A wealth of weaves and patterns

Chennai:01/09/2010: The Hindu: For Friday: Tussar silk_Ikat sari, Chattigarh.   | Photo Credit: scanned in chennai

According to textile experts, the zig-zag patterning in the raiment of many Ajanta figurines (1st – 6th Centuries CE) is the replica of the Ikat weave still being woven in the area.

If one looks closely at the 17th century artist Nainsukh's Pahari miniatures, one can see Krishna in an indigo ‘angavastram' and the ‘nayika's lehnga' spattered with mini roses, her diaphanous ‘odhni' fitting Manucci's description of Mughal ladies in “finest muslin woven with gold thread….”

The Ikat and indigo-dyed fabric, the exquisite block prints, the zari work and ‘finest muslin' are still part of India's textile and sari heritage, which also includes rare and magnificent weaves such as the Paithani and Ashavali, Benaras, Maheshwari, Kota, Chanderi and Khadi, apart from Tussars and cottons.

Dazzling collection

The Crafts Council of India brings the best of this textile heritage to the pre-festive, ‘Textile and Jewellery Show,' which opens today (September 3) in the city.

The dazzling collection is as much about the masterweaver and craftsperson's traditional genius as the brilliant synergy between the designer's vision and the artisan's skill.

There are magnificent Benarasis in every imaginable colour and motif, the timeless Bandhini and Patola and the rare Ashavali, rich Paithanis in jewel colours, exquisite block prints on Tussars, silk and cotton, ethereal Dhakais, embroidered vegetable-dyed saris, antique textiles and much more. Each is a unique composition. Each tells a story.

The designers

Says Rema Kumar, a Delhi-based textile designer, ‘I work with some of the finest master weavers from Balarampur, Kanchipuram, Mangalgiri, Champa, Chhattisgarh and Kota. “I give them my design template of weaves. Then I add embellishments by Kalamkari artists from Srikalahasti, Soof embroidery from Bikaner, Pattiwork from Aligarh and so on…”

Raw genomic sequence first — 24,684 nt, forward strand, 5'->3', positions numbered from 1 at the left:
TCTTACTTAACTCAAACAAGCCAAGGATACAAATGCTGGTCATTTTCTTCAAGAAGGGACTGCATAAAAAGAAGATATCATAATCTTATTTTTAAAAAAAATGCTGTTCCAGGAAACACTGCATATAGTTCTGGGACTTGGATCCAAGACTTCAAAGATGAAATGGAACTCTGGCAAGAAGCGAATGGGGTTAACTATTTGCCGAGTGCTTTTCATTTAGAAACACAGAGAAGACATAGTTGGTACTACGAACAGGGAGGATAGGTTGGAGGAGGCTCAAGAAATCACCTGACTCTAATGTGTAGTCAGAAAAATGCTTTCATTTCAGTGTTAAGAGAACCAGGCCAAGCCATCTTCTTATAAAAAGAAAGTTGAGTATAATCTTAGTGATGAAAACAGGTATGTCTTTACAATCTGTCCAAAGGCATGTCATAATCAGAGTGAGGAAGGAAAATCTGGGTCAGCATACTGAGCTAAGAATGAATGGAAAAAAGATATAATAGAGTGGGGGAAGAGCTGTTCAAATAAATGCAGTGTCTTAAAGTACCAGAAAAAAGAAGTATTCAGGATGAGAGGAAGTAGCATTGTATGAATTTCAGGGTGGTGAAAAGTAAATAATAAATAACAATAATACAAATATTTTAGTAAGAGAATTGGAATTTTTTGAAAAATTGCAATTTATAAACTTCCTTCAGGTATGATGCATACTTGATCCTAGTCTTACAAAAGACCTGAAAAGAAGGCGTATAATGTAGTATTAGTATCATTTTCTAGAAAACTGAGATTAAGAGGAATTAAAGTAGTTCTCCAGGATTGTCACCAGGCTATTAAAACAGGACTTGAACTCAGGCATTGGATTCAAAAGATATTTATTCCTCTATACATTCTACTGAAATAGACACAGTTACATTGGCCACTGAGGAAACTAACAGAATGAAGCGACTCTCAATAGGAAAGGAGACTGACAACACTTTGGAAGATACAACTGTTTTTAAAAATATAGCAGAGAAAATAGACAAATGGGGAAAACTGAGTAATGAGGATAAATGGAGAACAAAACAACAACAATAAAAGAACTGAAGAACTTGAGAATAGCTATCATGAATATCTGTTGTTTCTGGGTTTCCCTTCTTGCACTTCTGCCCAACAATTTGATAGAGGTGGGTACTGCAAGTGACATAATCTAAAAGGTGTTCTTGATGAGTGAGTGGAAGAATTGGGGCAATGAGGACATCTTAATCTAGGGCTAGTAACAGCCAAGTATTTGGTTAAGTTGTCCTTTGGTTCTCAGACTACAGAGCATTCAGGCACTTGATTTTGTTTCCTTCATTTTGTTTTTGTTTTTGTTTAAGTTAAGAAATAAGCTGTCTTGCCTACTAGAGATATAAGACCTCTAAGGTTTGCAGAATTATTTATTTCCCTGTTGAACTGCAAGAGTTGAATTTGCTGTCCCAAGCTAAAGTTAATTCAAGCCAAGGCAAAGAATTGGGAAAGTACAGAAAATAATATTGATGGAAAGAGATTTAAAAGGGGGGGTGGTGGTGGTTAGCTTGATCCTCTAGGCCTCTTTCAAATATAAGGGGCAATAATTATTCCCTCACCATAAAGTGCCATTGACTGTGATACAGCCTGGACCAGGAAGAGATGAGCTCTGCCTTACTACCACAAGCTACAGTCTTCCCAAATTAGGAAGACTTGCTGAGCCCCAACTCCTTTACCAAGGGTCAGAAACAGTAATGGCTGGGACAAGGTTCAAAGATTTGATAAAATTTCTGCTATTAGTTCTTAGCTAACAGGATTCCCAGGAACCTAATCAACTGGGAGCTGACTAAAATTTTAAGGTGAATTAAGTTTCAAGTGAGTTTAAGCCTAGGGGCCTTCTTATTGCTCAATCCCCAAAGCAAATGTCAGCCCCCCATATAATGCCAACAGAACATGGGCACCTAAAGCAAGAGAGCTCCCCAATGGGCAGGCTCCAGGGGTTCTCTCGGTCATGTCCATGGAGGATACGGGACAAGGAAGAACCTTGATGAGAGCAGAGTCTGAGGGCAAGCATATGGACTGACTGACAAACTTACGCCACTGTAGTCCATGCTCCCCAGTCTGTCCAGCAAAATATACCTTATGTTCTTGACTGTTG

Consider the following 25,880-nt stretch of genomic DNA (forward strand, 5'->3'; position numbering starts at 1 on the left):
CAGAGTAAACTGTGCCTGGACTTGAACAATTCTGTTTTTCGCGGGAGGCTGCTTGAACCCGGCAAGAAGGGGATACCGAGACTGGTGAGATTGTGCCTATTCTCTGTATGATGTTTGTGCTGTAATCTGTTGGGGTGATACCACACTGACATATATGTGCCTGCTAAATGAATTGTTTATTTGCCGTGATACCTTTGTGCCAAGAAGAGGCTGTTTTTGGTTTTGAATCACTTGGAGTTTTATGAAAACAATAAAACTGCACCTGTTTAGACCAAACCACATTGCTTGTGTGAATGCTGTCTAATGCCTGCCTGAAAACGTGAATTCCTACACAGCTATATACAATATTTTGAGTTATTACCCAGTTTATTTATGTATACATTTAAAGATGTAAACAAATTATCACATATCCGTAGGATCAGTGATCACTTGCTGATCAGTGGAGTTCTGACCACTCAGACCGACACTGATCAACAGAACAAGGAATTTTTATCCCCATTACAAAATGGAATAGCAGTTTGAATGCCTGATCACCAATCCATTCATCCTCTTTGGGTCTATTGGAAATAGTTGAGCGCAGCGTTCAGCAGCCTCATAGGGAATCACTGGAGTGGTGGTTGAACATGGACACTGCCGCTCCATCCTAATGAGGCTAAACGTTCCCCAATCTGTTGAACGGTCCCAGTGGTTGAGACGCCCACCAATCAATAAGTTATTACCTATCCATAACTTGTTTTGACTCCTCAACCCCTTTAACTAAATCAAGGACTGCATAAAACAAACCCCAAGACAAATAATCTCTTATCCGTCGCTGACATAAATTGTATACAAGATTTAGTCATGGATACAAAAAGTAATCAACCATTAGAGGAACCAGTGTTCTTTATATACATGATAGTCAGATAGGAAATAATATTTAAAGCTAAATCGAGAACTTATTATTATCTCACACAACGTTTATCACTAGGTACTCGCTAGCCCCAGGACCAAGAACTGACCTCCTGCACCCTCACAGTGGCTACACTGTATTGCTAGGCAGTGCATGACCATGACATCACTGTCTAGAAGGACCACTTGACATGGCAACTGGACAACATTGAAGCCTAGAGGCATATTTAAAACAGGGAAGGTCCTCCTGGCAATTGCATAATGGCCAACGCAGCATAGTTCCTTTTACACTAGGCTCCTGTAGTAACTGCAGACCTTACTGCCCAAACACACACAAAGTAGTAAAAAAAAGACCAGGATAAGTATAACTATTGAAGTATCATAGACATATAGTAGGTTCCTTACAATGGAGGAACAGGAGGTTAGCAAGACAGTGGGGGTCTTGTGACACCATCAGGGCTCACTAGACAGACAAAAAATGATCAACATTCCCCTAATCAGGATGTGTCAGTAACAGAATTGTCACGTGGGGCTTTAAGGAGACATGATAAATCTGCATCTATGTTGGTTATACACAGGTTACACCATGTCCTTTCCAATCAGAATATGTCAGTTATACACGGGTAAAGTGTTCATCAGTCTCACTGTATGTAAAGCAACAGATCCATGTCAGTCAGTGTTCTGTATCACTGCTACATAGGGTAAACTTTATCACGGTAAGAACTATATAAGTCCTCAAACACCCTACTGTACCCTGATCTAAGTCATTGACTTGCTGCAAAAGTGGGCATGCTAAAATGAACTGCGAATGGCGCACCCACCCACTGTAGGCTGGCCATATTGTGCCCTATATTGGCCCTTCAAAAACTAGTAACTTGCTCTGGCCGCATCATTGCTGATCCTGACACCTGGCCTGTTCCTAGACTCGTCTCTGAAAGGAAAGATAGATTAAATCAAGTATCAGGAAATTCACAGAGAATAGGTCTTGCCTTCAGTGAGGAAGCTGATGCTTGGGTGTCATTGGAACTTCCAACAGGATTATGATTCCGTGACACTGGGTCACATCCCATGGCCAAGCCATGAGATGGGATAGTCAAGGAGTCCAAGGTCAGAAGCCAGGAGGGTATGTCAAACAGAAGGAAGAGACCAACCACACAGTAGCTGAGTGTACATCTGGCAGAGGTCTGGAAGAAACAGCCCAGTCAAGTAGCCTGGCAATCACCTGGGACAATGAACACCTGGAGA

Shambhavi Khaitan has a workshop in Kolkata where weavers from Phulia create their magic based on her design concepts. “I see the sari in its totality” says Shambhavi, “and use both jewel tones and the drama of black and white in my handwoven Khadis and silk saris. Some of my designs are Shibori-inspired. Others are based on designs from books.”

Radhika Lalbhai's passion has been the revival of the rare Ashavali sari, an ancient weave which according to her predates the Benarasi saris.

Says Lalbhai: “The Ashavali weave is complex, like a brocade and its beauty lies in its enameled multi-coloured look.”

From the winding alleyways of Kolkata comes the Bailou sari in which weaving techniques such as Jamdanis and double cloth weaving are used.

There are other fascinating saris, Telias with embroidered borders, ethereal Chikankari saris, ‘pencil dot' handwoven silk-cottons, Kantha embroidered saris and much more.

Yardage, scarves, kurtis and dupattas are also part of the textile collection, which includes embroidered and patchwork blouses.

One must not miss the range of silver jewellery from Curio Cottage, apart from the Kundan, Meenakari and uncut diamond jewellery from Patna.

The Textile & Jewellery Show is part of the Crafts Council of India's mission of reviving and nurturing the country's textile and craft traditions and providing marketing support to the weaver's / artisan's creativity.

The exhibition, which is on view at Hotel Sheraton Chola, Cathedral Road, concludes tomorrow.

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